It is looking more like Donald Trump will be the Republican nominee. This should surprise no one, with this pompous monstrosity the logical conclusion of four decades of divisive Republican rhetoric and bigoted policies. Where else did the delusional party elite think this Frankenstein experiment was headed?
This week offered a vivid example of Trump’s extremism. At one rally, he confronted a protester by repeatedly asking if he were a Mexican. At another event, Trump teased the riled crowd while they chanted, “All Lives Matter,” in gleeful defiance of the Black Lives Matter movement. At just the right moment, Trump gave the rabid audience the bloody red meat they so desperately desired when he uttered their racist refrain, thinly disguised as a statement of equality: “All Lives Matter,” Trump disdainfully bellowed.
In this exalted moment of communal awe and ecstasy, Trump was reduced to a sitcom character delivering a delicious crowd pleasing line – almost like Gary Coleman in “Different Strokes” when he’d purse his lips, narrow his eyes and say, “what you talking about Willis.” And the studio audience would erupt. Except the Trump version was ferocious, not funny, cruel instead of comedic.
After his Super Tuesday victories, Trump daftly pivoted from offending to pretending. In surreal fashion, he somehow claimed with a straight face that he was a “unifier” who would “expand the Republican Party.” In a sense he is correct, in the span of a week he was lauded by former KKK leader David Duke and extremist Nation of Islam leader Louis Farrakhan, who said he liked Trump because the Jews did not own the sort of self-funded businessman. No doubt Mel Gibson is probably waiting in the wings deciding when to drop a strategically timed endorsement.
Equally disingenuous to The Donald Show, is House Speaker Paul Ryan’s pathetic attempt to cast the Republican Party’s values as squarely at odds with the Party’s likely nominee. Looking stern and deeply troubled, Ryan said at a press conference that Trump’s rhetoric was a “fundamental break from conservative orthodoxy. This party does not prey on people’s prejudices.”
Who is Paul Ryan kidding? If it weren’t for divisive wedge issues, serial gay bashing, the racist Southern Strategy, attempts to suppress voting rights, and now anger at Mexicans, Muslims, and Black Lives Matter – what would be left of the GOP? Who would vote for them?
Half the party apparatus has become metastasized prejudice in search of policy and politicians who are willing support bigotry under the auspices of opposing political correctness. The other half are the selfish party elite who embraced and enabled the rabble so they could get tax cuts and become even richer. In that sense, the GOP country club establishment literally sold out the future of the Republican Party and by extension America.
Still, the double talk and cynicism of Paul Ryan is breathtaking. In the mid-1970’s GOP leaders lavished praise on anti-ERA campaigners like Phyllis Schlafly. In the late part of the decade they endorsed Rev. Jerry Falwell’s Moral Majority, and when that hate group deteriorated, they embraced Ralph Reed’s Christian Coalition. In the 1988 presidential race, the Republican Party accepted the nutty televangelist Pat Robertson as a legitimate candidate. In 1992, commentator and known anti-Semite Pat Buchanan spoke of the Culture War at the GOP convention in Houston, while Vice President Dan Quayle bashed Murphy Brown and spoke of “family values.”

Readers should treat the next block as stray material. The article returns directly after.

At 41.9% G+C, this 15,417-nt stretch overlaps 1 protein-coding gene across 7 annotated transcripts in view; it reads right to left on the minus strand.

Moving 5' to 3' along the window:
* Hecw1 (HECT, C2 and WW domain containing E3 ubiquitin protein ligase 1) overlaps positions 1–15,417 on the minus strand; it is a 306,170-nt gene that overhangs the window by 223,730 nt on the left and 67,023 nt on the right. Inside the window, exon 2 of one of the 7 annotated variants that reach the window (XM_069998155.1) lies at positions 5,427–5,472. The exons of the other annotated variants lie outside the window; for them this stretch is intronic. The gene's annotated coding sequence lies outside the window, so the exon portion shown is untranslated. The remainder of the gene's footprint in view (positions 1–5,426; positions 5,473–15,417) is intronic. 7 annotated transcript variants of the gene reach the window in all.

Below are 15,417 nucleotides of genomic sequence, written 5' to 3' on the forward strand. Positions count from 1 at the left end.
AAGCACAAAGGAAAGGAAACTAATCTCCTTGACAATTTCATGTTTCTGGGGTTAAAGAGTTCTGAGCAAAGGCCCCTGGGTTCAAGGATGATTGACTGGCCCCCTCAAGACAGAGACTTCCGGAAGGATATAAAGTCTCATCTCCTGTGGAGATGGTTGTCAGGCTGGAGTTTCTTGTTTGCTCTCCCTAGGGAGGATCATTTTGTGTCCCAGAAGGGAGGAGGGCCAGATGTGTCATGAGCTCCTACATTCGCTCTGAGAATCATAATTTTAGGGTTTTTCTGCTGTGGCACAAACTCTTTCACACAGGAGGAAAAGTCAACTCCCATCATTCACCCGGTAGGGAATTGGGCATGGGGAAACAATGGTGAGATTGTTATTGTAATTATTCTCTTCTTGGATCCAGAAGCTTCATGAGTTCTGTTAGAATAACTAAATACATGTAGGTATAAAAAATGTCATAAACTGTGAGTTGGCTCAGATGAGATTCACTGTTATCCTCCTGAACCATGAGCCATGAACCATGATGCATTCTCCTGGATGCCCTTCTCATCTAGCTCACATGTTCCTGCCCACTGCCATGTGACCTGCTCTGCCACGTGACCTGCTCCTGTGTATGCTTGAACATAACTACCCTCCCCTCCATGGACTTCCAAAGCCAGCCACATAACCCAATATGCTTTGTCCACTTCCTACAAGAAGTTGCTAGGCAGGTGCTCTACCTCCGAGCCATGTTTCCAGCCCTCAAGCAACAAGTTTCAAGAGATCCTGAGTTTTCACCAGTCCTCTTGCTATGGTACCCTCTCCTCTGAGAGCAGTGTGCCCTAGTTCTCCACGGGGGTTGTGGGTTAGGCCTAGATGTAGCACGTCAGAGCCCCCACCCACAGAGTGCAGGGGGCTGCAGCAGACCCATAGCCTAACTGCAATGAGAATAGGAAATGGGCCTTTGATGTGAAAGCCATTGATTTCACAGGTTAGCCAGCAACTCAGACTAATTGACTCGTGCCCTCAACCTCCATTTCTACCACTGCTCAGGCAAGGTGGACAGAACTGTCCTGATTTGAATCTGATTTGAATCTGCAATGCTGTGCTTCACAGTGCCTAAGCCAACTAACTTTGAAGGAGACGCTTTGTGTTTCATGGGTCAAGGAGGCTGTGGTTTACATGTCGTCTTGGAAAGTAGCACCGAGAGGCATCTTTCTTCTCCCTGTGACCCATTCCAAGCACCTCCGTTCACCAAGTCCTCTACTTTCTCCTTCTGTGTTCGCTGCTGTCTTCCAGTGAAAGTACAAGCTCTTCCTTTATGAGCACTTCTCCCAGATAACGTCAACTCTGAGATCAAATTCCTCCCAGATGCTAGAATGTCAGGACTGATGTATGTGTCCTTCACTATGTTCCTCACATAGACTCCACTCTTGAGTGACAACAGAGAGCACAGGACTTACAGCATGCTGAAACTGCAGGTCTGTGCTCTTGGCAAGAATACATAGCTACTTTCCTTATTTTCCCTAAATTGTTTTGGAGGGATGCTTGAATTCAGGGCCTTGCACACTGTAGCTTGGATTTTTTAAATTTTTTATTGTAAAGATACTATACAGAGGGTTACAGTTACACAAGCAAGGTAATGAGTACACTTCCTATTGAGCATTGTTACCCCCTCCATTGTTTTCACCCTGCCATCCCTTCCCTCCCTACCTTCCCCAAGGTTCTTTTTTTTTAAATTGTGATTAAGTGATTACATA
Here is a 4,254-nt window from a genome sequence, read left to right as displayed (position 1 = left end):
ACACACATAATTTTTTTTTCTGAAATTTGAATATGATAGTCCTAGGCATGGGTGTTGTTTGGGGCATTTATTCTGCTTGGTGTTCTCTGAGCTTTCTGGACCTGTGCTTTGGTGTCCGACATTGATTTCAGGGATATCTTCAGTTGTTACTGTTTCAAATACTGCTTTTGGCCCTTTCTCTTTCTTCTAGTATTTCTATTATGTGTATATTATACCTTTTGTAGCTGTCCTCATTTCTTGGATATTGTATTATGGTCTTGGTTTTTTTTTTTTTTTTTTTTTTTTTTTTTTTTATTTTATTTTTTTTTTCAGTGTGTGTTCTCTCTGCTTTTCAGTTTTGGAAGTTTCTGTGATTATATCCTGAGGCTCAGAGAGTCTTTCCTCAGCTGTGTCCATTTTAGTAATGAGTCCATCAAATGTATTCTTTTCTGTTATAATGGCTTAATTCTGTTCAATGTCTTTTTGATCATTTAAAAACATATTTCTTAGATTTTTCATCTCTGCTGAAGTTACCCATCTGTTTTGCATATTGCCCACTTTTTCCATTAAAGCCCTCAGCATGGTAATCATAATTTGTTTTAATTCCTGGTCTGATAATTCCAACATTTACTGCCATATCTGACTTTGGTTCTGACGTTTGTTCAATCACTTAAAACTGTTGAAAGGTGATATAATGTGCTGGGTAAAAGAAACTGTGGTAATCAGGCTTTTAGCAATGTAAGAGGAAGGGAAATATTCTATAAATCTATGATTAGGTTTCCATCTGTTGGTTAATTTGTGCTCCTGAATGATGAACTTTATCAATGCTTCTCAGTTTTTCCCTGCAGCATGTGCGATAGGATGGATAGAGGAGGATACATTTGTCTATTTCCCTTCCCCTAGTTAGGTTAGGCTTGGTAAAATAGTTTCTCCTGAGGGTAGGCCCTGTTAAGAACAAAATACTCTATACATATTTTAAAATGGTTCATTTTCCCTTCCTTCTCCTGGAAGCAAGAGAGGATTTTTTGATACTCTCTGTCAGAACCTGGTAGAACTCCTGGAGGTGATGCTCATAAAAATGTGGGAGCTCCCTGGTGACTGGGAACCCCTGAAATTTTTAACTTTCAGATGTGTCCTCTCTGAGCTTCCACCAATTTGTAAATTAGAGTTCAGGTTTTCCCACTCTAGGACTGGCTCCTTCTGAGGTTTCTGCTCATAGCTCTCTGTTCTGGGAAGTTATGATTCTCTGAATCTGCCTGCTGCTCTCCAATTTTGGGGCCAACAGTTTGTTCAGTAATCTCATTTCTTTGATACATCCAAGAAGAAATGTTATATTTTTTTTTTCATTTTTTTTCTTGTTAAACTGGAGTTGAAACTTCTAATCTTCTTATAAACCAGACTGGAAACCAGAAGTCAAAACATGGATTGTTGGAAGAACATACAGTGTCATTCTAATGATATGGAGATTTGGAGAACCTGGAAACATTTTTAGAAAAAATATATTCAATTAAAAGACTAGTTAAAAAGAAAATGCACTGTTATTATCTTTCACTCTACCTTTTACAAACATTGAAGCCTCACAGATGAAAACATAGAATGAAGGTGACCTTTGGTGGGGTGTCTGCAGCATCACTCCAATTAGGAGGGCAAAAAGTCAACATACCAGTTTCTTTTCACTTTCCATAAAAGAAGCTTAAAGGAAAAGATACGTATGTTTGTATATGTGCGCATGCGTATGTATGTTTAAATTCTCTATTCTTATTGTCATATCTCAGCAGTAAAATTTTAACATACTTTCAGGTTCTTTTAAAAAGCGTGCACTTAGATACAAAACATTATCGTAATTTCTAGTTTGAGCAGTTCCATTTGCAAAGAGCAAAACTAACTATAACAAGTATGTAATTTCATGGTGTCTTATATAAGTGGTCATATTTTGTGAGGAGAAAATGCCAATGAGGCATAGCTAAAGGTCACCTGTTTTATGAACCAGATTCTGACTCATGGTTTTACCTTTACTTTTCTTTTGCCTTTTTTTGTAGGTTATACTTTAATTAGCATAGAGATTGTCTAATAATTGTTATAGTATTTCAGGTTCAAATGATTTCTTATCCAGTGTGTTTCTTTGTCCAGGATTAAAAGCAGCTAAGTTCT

In the 2000 presidential race, George W. Bush won with voter suppression efforts, particularly in Florida. He won reelection in 2004, in part, by having Karl Rove place nasty, gay bashing ballot infinitives in swing states that constitutionally banned marriage for same-sex couples. John McCain added to the GOP’s decline by offering his vice presidential nomination to Sarah Palin, who talked of her exclusionary “real America.”
Let’s also not forget that party elites and the Koch brothers gave rise to the Teabaggers, who brought new level of classlessness and vitriol into the American political system – much of it directed with racial ferocity at President Barack Obama.
Given this heinous history of campaigns to scapegoat minorities, how is Paul Ryan or anyone surprised by the rise of the big, bad Trump Monster?
To paraphrase singer Ani DiFranco – as bad as Trump’s GOP is – it’s actually worse than it seems. In South Carolina, a CBS Newsexit poll found that 75 percent of Republican voters supported banning Muslims from the United States. A PPP poll found that a third of Trump voters support banning gays and lesbians from the country. Twenty percent said Lincoln shouldn’t have freed the slaves.
Vox reports that Matthew MacWilliams, a PhD student at the University of Massachusetts Amherst did his dissertation research on authoritarianism. “People who score high in authoritarianism, when they feel threatened, look for strong leaders who promise to take whatever action necessary to protect them from outsiders and prevent the changes they fear,” said the researcher. MacWilliams found that authoritarianism was the most common and predictable trait for those whom embraced Trump’s candidacy.
The Republican Party is Donald Trump and Donald Trump is the Republican Party. Anyone who says otherwise is trying to dupe you into ignoring more than forty years of ignoble history.
Wayne Besen is a columnist and author of the book “Anything But Straight: Unmasking the Scandals and Lies Behind the Ex-Gay Myth.”